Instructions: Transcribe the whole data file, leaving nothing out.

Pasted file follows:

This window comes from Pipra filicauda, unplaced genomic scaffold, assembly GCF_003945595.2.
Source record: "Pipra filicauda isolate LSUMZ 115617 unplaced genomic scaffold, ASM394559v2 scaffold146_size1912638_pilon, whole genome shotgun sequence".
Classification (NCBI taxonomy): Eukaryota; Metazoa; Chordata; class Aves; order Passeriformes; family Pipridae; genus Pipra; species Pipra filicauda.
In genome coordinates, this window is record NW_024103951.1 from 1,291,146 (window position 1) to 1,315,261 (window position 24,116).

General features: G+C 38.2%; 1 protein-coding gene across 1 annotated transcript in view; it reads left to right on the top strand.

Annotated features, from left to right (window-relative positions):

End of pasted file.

This window comes from Pipra filicauda, unplaced genomic scaffold, assembly GCF_003945595.2.
Source record: "Pipra filicauda isolate LSUMZ 115617 unplaced genomic scaffold, ASM394559v2 scaffold146_size1912638_pilon, whole genome shotgun sequence".
Classification (NCBI taxonomy): Eukaryota; Metazoa; Chordata; class Aves; order Passeriformes; family Pipridae; genus Pipra; species Pipra filicauda.
In genome coordinates, this window is record NW_024103951.1 from 1,291,146 (window position 1) to 1,315,261 (window position 24,116).

General features: G+C 38.2%; 1 protein-coding gene across 1 annotated transcript in view; it reads left to right on the top strand.

Annotated features, from left to right (window-relative positions):